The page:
To appreciate Ndutu, it helps to understand its history.
The lodge was originally created by George Dove – his portrait hangs in the dining-room, where his flamboyant waxed moustache rivals some of the trophy horns mounted on the walls! George had given up professional hunting at an early stage and chose the Ndutu area as a regular campsite. It was wild and remote, giving easy access to the Serengeti Plains for his clients.
During the 1960’s, as tourism steadily increased in Tanzania, George Dove saw the need for a more permanent base in the area, and he was welcomed by the then Conservator of Ngorongoro, Mr. S. ole Saibull, who allowed him to build on the Ndutu site.
Thus in 1967, Ndutu Tented Camp, as it was then called, was born. The original concept was very simple; a central dining-room and kitchen, flanked by rows of sleeping tents on concrete foundations. It was built to last for five years, it was comfortable, but never luxurious, and certainly no-one foresaw that it would still be flourishing many years later.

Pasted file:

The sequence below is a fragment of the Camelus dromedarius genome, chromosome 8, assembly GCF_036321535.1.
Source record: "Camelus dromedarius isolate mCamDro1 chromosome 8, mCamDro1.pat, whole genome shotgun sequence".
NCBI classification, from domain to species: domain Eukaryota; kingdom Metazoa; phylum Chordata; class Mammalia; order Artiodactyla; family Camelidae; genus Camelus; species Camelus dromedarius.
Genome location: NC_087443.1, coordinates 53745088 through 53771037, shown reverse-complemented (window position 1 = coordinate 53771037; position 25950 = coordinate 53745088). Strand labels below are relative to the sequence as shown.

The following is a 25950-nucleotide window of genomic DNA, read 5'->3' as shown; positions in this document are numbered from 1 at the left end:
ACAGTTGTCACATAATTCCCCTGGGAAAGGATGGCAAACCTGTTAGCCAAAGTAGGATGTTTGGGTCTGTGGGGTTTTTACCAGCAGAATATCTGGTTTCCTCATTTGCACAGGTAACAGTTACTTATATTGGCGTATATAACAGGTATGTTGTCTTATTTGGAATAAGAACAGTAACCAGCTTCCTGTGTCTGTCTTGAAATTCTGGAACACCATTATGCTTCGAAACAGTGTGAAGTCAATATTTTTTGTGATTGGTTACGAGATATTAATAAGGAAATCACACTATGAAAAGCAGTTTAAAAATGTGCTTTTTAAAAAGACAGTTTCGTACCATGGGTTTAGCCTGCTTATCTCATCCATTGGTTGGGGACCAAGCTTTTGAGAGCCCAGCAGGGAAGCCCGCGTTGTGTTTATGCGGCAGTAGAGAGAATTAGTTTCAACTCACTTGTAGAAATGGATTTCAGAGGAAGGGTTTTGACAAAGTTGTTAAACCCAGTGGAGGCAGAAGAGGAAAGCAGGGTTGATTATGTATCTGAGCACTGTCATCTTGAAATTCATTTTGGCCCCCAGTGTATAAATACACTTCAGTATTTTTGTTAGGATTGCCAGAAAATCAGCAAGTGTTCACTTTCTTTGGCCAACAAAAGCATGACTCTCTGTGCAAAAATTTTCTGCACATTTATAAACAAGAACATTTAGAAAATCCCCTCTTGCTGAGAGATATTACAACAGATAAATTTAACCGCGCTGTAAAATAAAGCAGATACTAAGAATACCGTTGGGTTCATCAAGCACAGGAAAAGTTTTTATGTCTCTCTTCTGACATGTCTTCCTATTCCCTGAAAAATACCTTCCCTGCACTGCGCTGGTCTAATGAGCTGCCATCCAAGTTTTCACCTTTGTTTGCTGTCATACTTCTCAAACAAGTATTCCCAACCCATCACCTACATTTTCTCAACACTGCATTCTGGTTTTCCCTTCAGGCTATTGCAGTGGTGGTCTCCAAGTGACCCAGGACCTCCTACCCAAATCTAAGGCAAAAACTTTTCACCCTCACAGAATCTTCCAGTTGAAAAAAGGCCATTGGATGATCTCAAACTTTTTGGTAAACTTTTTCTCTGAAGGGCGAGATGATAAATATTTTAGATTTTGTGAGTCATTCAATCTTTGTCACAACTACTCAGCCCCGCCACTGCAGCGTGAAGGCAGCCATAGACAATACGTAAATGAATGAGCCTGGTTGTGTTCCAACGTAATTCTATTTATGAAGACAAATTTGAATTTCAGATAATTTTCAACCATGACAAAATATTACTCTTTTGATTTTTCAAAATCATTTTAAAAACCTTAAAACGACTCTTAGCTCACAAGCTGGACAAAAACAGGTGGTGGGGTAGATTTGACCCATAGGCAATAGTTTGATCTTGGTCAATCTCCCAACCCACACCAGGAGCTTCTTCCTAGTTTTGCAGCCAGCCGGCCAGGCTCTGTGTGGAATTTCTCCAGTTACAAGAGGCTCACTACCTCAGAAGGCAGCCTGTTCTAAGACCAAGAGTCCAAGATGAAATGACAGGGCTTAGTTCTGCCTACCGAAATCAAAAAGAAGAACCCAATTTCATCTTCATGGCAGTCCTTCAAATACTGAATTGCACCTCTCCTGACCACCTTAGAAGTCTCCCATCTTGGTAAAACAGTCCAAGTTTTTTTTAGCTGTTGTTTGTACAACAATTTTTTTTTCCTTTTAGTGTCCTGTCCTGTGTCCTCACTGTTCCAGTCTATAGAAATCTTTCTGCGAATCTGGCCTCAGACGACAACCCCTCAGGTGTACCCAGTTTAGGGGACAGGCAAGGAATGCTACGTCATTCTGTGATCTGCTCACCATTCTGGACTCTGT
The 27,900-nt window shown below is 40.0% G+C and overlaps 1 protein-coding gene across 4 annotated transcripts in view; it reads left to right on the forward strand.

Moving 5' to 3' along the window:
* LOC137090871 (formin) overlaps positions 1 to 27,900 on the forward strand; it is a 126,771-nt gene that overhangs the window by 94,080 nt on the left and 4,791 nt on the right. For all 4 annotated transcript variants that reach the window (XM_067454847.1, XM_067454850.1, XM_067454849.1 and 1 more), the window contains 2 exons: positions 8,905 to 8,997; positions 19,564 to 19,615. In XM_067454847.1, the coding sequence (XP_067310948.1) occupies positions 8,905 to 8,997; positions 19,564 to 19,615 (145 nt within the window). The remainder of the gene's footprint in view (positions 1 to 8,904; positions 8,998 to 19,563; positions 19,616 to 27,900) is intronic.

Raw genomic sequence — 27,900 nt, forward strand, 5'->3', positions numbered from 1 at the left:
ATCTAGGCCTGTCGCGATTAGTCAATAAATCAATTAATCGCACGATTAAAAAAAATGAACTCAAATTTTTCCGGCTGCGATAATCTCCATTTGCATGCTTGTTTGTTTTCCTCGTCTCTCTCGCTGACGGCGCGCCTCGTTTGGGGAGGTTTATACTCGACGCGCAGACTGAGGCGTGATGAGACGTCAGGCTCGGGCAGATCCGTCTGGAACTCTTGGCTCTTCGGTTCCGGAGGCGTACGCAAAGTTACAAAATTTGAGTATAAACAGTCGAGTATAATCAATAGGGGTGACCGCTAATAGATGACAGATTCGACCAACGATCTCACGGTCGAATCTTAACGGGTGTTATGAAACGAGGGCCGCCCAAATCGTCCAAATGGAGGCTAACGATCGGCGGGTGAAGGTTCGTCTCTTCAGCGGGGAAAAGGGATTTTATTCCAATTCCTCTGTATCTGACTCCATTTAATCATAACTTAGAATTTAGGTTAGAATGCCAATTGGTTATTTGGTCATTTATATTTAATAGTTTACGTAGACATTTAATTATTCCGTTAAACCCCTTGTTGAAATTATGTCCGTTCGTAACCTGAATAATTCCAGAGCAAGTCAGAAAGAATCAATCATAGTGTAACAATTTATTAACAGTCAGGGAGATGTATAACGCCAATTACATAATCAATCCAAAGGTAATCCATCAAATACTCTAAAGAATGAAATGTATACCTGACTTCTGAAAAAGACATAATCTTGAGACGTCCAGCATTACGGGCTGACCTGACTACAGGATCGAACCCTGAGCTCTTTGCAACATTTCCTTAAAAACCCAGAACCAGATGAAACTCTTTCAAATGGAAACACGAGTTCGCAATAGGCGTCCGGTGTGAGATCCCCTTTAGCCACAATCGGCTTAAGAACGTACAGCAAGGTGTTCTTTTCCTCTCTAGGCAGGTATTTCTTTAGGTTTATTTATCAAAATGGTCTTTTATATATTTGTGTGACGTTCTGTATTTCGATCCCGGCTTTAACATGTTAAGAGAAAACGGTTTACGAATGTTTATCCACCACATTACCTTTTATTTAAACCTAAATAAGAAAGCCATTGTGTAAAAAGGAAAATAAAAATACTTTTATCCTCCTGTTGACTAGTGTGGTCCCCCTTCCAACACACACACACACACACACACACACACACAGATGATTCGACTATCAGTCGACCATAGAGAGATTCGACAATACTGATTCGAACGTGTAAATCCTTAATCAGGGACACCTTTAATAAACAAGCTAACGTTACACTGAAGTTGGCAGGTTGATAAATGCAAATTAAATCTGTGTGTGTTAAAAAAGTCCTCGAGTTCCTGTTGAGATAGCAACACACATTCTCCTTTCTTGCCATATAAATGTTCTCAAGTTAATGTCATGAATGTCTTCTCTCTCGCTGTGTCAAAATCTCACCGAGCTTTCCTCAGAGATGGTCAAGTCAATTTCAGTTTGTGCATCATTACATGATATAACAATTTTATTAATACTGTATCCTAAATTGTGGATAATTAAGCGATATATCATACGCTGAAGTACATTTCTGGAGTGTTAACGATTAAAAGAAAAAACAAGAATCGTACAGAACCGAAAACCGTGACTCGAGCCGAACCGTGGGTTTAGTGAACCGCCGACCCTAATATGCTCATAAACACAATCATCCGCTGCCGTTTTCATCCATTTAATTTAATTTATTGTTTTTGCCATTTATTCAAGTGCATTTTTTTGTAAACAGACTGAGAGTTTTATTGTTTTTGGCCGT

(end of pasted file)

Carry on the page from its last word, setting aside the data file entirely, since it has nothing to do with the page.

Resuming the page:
However, the Camp quickly established a reputation for a friendly and welcoming atmosphere, good service, and simple food well cooked, and became a favourite stopping place for many different and interesting people. Several distinguished zoologists and photographers, such as Jane Goodall and Hugo van Lawick studied, filmed and wrote about wild dogs, hyenas and jackals in the area.
1974, George Dove and his family left Ndutu for wilder frontiers (the Australian outback) and the lodge changed hands. Soon afterwards came a slump in Tanzania’s tourism that lasted several years, accompanied by formidable shortages of fuel and imported goods. Against challenging odds, the staff tried to uphold Ndutu’s standards, but as the buildings and equipment deteriorated without being replaced, inevitable decline set in.
The Lodge was taken over in 1986 by the present owners who began the gradual process of renovation. The aim of the management is to use local materials only which blend in with the rustic surroundings. Comfortable and attractive stone cottages have now replaced the barrack-like rooms erected in 1976 to replace the original tents.
Ultimately it is the staff who make or break a lodge. Some of Ndutu’s staff have been here since the beginning, many young newcomers have joined since. They live at Ndutu under difficult conditions and far from their families. We hope that their dedicated work adds to the enjoyment of your stay.